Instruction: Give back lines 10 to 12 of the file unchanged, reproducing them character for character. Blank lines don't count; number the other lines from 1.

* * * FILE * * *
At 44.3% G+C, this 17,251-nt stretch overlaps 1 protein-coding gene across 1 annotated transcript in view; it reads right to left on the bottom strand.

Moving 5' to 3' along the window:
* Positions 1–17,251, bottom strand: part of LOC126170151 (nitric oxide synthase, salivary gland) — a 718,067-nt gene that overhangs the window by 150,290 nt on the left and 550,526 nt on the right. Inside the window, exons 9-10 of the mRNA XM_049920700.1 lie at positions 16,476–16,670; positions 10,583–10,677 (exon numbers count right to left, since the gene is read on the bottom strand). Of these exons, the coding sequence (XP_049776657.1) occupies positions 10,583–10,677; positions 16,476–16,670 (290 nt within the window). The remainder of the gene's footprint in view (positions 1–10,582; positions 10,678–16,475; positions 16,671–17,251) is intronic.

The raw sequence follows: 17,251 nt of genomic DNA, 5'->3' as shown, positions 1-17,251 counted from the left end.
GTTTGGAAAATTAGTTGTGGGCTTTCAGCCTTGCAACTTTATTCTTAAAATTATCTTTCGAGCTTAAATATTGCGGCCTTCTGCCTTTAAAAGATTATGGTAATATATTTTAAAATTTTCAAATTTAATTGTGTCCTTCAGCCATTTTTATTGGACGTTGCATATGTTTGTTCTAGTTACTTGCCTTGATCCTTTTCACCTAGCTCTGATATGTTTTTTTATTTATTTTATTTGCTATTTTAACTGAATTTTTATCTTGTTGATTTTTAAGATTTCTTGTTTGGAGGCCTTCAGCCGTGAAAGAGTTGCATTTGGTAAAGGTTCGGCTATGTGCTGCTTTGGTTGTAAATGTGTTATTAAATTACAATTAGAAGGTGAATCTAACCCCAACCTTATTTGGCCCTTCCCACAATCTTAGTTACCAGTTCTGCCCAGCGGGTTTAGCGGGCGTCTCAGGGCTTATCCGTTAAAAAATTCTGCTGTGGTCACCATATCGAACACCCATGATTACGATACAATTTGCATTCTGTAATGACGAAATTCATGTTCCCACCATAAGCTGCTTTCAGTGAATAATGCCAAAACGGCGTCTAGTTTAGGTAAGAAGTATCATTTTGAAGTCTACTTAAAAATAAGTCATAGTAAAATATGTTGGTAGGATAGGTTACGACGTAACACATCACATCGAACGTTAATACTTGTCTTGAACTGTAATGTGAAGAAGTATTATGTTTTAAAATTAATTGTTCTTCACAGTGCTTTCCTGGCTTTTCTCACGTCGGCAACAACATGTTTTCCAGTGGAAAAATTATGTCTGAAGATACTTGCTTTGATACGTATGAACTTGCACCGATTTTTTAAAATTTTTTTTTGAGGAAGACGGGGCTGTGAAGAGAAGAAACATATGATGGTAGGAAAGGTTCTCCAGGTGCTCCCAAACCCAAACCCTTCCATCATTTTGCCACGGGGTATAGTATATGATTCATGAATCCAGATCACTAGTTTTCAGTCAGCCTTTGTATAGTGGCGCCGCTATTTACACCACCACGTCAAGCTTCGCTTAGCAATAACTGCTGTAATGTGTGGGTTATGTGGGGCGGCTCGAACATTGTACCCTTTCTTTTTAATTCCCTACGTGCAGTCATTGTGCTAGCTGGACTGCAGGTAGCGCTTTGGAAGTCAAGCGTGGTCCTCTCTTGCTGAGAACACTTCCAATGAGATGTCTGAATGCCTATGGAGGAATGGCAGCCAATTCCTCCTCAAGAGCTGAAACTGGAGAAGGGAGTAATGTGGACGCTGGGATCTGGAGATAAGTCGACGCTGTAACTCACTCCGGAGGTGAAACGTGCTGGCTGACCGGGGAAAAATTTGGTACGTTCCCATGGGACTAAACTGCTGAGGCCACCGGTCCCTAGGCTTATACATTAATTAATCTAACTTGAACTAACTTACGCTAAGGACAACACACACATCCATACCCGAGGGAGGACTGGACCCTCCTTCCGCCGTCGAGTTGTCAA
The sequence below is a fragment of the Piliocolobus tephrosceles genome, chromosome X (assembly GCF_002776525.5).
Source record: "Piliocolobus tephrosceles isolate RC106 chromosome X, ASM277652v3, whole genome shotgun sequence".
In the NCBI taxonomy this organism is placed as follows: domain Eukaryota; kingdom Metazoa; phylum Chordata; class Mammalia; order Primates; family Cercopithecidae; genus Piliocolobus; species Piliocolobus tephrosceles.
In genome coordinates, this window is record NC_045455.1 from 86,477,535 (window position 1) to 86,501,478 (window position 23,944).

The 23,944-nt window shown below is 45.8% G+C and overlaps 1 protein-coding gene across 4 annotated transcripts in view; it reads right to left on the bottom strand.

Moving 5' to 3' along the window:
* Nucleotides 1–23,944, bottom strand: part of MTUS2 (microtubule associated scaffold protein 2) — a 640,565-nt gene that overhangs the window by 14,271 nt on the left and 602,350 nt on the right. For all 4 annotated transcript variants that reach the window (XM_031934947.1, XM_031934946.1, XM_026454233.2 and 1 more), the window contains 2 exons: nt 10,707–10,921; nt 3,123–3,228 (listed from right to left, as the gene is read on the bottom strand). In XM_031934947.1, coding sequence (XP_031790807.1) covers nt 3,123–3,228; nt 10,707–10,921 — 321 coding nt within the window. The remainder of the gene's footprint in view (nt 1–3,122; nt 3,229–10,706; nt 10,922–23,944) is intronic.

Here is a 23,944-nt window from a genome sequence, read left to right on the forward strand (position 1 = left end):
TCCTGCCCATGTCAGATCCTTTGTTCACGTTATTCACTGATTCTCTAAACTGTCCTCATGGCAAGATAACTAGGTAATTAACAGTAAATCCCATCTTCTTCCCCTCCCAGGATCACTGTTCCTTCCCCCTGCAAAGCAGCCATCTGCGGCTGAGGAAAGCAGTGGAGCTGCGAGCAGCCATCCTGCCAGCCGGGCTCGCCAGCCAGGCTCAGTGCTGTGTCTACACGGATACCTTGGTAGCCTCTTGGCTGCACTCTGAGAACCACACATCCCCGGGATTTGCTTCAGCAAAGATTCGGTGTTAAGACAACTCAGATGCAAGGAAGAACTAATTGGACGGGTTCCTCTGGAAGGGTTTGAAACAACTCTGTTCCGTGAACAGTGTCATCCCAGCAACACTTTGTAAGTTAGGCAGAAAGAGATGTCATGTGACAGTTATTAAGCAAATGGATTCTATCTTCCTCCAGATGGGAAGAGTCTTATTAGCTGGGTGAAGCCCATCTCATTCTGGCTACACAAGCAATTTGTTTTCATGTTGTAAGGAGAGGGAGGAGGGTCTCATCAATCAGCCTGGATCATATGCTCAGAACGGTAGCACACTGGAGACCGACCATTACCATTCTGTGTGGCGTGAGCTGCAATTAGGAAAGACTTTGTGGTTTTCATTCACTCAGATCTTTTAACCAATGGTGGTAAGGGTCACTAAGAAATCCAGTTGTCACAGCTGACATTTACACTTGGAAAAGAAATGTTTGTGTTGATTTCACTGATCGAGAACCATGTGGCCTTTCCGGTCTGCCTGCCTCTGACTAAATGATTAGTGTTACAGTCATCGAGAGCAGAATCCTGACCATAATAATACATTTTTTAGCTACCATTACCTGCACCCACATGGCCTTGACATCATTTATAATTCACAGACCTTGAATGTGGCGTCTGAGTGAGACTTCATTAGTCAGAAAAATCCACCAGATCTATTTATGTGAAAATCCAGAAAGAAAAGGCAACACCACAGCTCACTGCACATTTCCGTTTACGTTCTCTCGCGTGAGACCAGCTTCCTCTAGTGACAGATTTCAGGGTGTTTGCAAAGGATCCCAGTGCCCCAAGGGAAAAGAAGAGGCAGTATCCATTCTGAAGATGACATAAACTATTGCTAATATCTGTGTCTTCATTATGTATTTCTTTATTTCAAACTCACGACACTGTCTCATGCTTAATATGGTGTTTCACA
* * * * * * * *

The 23,944-nt window shown below is 45.8% G+C and overlaps 1 protein-coding gene across 4 annotated transcripts in view; it reads right to left on the bottom strand.

Moving 5' to 3' along the window:
* Nucleotides 1–23,944, bottom strand: part of MTUS2 (microtubule associated scaffold protein 2) — a 640,565-nt gene that overhangs the window by 14,271 nt on the left and 602,350 nt on the right. For all 4 annotated transcript variants that reach the window (XM_031934947.1, XM_031934946.1, XM_026454233.2 and 1 more), the window contains 2 exons: nt 10,707–10,921; nt 3,123–3,228 (listed from right to left, as the gene is read on the bottom strand). In XM_031934947.1, coding sequence (XP_031790807.1) covers nt 3,123–3,228; nt 10,707–10,921 — 321 coding nt within the window. The remainder of the gene's footprint in view (nt 1–3,122; nt 3,229–10,706; nt 10,922–23,944) is intronic.